Jennifer Gough is a self-taught, multidisciplinary, visual and conceptual artist. Jennifer has been working as a visual artist in Kitchener/Waterloo and the surrounding area for the past ten years. During this time, Jennifer has established a strong presence in the arts community.
Jennifer is well known for her abstract contemporary and mixed media paintings. Her work is centered around creating connections, inspiring introspection, and self exploration. Through the use of color, texture, and composition, Jennifer creates compelling works that encourage us to examine who we are and what motivates us. Inspired by the belief that we create our own future through our thoughts and actions, with a strong focus on conversation and communication, Jennifer’s work becomes a starting point. A place where questions and answers are equally important and explored openly.
Last month, I stopped by Jennifer's Victoria Street studio in Kitchener to chat.
1. You just celebrated a milestone of being an artist for 10 years. How did you get to where you are right now?
Before I became an artist, I had never been in a job for more than three years. Same industry, but I would move around, switch to different stores. I come from a retail background. I was in retail for about 12 years, working in all different places. I started from part-time and worked my way up to management. I wasn't on any kind of quick path. I got married, I was just sort of living my life.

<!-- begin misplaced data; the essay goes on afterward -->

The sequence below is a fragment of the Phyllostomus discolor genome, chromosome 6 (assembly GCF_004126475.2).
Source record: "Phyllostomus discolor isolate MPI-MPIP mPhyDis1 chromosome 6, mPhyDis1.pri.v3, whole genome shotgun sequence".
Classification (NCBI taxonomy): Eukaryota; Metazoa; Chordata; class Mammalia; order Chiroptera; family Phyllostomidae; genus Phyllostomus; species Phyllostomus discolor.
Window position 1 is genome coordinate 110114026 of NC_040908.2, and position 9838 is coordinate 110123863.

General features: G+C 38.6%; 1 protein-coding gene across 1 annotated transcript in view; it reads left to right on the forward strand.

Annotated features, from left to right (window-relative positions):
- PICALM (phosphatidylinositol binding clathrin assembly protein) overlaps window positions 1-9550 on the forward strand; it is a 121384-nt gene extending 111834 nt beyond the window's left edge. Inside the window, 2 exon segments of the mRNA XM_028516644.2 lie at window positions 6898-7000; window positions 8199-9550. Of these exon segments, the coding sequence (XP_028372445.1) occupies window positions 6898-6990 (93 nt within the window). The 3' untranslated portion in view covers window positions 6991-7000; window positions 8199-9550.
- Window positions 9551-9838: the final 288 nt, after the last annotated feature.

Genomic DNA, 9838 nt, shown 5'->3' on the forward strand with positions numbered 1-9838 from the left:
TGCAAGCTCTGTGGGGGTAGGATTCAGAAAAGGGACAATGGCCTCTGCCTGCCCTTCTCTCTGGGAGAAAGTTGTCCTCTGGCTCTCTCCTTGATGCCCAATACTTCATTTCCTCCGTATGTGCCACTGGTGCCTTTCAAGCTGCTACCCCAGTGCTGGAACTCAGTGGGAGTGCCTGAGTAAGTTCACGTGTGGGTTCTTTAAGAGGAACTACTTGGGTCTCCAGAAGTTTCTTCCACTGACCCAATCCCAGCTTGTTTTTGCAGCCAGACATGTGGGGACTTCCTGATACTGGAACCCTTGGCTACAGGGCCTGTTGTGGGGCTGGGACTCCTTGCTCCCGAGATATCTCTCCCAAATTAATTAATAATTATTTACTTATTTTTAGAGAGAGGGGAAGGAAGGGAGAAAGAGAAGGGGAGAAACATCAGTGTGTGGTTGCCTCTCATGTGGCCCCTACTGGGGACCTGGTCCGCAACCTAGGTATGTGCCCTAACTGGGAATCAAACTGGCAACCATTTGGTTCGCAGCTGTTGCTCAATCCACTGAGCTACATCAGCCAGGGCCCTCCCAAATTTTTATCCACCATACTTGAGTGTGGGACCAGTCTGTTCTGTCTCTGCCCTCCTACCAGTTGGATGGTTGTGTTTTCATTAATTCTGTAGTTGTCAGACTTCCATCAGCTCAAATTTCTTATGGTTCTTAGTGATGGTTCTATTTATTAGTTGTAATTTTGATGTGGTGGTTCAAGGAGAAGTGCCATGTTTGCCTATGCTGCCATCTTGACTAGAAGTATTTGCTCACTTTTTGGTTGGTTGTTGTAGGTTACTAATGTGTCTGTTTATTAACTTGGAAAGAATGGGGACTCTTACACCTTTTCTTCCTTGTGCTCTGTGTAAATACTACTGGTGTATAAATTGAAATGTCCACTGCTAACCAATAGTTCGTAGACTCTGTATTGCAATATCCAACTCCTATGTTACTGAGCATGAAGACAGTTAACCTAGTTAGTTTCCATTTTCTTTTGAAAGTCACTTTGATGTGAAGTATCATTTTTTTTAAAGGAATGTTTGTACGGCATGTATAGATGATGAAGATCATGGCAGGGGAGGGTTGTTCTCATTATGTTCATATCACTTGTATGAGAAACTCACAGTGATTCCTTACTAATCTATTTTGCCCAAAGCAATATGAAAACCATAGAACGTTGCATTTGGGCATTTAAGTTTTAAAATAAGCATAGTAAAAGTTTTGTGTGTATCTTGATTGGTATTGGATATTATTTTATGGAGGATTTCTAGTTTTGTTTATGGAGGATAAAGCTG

Then, came a fork in the road. It was sort of like that epiphany moment, where I wondered if I was going to do this for the rest of my life. Working in retail is great, it's fun. I enjoy management and all those things, but where's the fulfillment? That was the question I was asking myself. What do I want to do for the rest of my life? The answer just came to me...be an artist. So I quit my job. I ended up leaving my husband, not because he was a bad guy, but just because it was sort of that time where you know, people come into your life for a reason and then you have to progress. I got an art studio and two part time jobs that were really low responsibility so I didn't have to bring my work home with me. I didn't have to deal with a store, I wasn't responsible for scheduling and all that stuff. I did all of that in one month. I took all of my expenses to minimum. I had this thinking, relaxing moment where it was like this is the ground up. I kind of felt like I was born again, reborn. I feel like I've lived two lives. That was the first portion of my life and then now the art is the second portion.